This is your guide to the top 10 best hikes in Shenandoah National Park
Best Hikes in Shenandoah National Park
The first time I ever went hiking in Shenandoah, my dad carried me around in one of those baby papoose carriers. But as soon as I could clamber up mountains on my own, we began checking off every trail in the park in earnest. Today, my dad and I have done every hike that doesn’t require camping, some of them dozens of times. Of all of those hundreds of miles of trails, there are a few that stand out from the rest. Here are the 10 best hikes in Shenandoah National Park that every hiker should have on their to-do list.
Note: Hiking is one of my favorite things to do, and I love sharing it with new people as much as possible. But although I fully support risk-taking and being adventurous, please be smart about it. There’s nothing worse than going on a hike without taking necessary precautions, and then end up ruining your day (or worse). Wear proper shoes and socks, know where you’re going, and bring plenty of water.
Top 10 Best Hikes in Shenandoah National Park:
1. Bearfence Mountain (mile 55.1) – Bearfence has been my all-time favorite hike since before I was old enough to actually do the hike without being carried up the mountain. It’s only a mile-long, so you can do the round-trip in an hour. Two-thirds of it is a rock scramble, meaning you’ll be pulling yourself up rocks and boulders with your hands and feet. Many people turn around at the start of the rock scramble, but it’s not as difficult as it looks! But if you’re under 5ft (like my mom), consider doing this with a friend. Your reward for completing the hike is one of the only 360 degree views in the park. On a clear day, you’ll have lots of other people with you on the trail, but the view is worth it. Easily one of the best hikes in Shenandoah National Park. Note: This is one of the few trails that dogs are not allowed on.
2. Little Devil Stairs (mile 19.4) – This is a hidden treasure that few park visitors know about. It’s not an easy one, but you’ll be rewarded by incredible scenery and almost no company. The Little Devil Stairs trail descends from the Drive through an impressive gorge as it follows Keyser Run. You’ll pass several waterfalls and cross the creek numerous times. As it passes through the ravine, the trail is extremely steep and can be very slick if the water levels are high. If you make this a roundtrip hike, the 7.8-mile loop is strenuous because the trail is so steep and narrow. But there is an easier way to enjoy the canyon – bring two cars, leave one at the bottom parking lot (at the end of Virginia 670), and then park the other at the top. Then you just hike downhill, get in your car, and drive back to the top!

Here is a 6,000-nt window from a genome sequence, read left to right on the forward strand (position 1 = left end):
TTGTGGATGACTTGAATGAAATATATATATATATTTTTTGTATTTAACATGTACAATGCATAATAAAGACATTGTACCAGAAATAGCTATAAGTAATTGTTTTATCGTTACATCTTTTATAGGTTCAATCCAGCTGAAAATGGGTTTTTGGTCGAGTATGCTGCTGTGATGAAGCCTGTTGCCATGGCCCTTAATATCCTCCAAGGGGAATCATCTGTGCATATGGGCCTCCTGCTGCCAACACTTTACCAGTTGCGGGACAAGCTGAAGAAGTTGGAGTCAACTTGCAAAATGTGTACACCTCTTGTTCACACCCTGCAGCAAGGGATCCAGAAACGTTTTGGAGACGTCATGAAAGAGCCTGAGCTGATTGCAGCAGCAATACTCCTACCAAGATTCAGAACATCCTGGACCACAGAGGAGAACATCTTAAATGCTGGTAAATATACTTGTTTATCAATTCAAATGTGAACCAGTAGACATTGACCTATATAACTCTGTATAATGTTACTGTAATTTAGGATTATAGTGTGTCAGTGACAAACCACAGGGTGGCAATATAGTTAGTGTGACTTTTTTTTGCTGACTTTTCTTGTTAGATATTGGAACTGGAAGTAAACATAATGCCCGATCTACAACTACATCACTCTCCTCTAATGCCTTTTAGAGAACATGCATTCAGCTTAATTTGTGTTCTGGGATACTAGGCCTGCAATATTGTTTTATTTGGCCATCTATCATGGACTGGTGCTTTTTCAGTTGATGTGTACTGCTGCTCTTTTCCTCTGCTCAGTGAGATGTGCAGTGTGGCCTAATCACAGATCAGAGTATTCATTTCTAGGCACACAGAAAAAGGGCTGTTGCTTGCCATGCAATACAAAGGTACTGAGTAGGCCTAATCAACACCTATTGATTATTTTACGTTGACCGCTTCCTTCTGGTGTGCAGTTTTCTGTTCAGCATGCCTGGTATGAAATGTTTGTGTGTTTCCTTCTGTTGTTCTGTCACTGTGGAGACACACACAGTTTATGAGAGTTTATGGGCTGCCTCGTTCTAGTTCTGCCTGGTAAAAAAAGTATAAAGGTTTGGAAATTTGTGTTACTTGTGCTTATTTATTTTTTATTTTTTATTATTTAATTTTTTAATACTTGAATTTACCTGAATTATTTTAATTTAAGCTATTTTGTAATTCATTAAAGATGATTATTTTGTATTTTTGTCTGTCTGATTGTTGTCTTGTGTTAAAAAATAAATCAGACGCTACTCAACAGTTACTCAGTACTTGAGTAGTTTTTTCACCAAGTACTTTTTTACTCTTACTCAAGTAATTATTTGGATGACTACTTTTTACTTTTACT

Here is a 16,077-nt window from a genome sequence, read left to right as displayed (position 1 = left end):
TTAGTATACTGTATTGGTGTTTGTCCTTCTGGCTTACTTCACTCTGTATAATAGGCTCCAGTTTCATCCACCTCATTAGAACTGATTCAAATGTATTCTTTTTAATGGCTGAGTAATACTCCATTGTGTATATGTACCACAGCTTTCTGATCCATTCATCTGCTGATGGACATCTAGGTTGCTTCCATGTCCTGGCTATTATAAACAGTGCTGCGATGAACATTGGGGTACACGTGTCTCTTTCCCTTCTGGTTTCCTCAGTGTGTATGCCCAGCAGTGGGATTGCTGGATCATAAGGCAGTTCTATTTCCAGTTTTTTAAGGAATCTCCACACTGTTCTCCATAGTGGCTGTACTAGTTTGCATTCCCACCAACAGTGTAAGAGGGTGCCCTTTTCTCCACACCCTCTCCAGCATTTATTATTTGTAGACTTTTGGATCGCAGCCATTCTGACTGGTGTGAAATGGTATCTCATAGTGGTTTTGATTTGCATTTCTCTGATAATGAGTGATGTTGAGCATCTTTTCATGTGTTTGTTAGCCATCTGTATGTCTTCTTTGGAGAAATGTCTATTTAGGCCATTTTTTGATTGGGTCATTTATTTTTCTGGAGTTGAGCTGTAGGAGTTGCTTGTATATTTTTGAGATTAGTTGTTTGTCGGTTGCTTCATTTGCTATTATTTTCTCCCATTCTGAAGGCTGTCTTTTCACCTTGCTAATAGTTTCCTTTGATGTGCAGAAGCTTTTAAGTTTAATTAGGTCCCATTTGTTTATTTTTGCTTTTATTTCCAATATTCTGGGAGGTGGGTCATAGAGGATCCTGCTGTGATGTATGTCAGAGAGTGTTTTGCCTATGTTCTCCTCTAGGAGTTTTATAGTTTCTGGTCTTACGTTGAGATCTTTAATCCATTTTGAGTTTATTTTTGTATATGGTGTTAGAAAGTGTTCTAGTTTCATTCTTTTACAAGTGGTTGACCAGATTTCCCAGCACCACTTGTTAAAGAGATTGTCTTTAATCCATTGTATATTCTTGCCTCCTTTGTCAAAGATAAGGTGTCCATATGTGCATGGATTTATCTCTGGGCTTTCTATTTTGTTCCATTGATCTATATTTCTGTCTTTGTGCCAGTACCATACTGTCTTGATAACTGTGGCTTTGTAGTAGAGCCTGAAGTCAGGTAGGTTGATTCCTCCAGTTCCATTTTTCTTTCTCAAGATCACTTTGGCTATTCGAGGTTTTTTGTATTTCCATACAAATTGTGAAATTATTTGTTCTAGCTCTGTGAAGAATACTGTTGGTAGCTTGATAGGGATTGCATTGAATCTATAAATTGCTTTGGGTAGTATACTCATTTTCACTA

3. White Oak Canyon (mile 42.6) – This is one of the most popular hikes in the park, and for good reason. It is the easiest way to hike to a waterfall in SNP, but if you complete the entire trail, you’ll actually see a series of 7 falls. The White Oak trail offers several options:
- The family-friendly option: You can walk the easy, gently sloping downhill 1.5 miles to the footbridge at the top of the first falls. There, you’ll find an excellent spot in the river for a picnic lunch. Then just retrace your steps back to your car.
- You can continue on past the first falls. Here, the trail descends steeply in a series of switchbacks and slick stony portions. You’ll pass the rest of the falls along the way and continue following the river as it levels out. The trail goes through quiet pine forests until it reaches the parking lot at the bottom of the mountain (at the end of Weakley Hollow Road). From here you can:
- Retrace your steps all the way back up for a strenuous 8-mile roundtrip OR
- Pick up your car that you left at the bottom (like Little Devil Stairs) and drive back to the top.
4. Passamaquoddy Loop – This is the “back road” up Stony Man Mountain. It’s longer but more scenic and secluded than the main trail. From the Skyland Amphitheater north, the Passamaquoddy Trail hugs the mountain on a narrow, rocky path. It provides just enough of a challenge to feel like a hike and not just a walk in the woods. You’ll eventually reach Little Stony Man Cliffs, the viewpoint located below Stony Man Summit. Keep following the trail until you reach the summit, which will probably be the first time you see people during your entire 3.5 mile hike.